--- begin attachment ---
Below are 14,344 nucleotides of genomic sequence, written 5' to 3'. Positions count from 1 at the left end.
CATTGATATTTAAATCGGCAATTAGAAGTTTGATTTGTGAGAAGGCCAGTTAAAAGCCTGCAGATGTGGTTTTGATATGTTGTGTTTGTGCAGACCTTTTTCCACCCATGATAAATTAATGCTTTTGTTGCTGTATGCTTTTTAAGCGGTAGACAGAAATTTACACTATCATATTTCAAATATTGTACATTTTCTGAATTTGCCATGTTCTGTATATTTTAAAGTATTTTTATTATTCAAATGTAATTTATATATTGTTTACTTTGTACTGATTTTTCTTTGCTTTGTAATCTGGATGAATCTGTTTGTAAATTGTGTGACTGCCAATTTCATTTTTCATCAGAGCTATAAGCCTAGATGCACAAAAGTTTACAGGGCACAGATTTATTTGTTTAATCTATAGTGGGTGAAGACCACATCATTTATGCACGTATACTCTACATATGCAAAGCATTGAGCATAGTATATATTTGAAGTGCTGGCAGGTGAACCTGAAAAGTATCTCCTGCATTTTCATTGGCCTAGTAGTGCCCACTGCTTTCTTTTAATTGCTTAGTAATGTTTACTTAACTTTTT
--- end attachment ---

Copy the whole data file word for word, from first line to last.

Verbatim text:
Below are 14,344 nucleotides of genomic sequence, written 5' to 3'. Positions count from 1 at the left end.
CATTGATATTTAAATCGGCAATTAGAAGTTTGATTTGTGAGAAGGCCAGTTAAAAGCCTGCAGATGTGGTTTTGATATGTTGTGTTTGTGCAGACCTTTTTCCACCCATGATAAATTAATGCTTTTGTTGCTGTATGCTTTTTAAGCGGTAGACAGAAATTTACACTATCATATTTCAAATATTGTACATTTTCTGAATTTGCCATGTTCTGTATATTTTAAAGTATTTTTATTATTCAAATGTAATTTATATATTGTTTACTTTGTACTGATTTTTCTTTGCTTTGTAATCTGGATGAATCTGTTTGTAAATTGTGTGACTGCCAATTTCATTTTTCATCAGAGCTATAAGCCTAGATGCACAAAAGTTTACAGGGCACAGATTTATTTGTTTAATCTATAGTGGGTGAAGACCACATCATTTATGCACGTATACTCTACATATGCAAAGCATTGAGCATAGTATATATTTGAAGTGCTGGCAGGTGAACCTGAAAAGTATCTCCTGCATTTTCATTGGCCTAGTAGTGCCCACTGCTTTCTTTTAATTGCTTAGTAATGTTTACTTAACTTTTT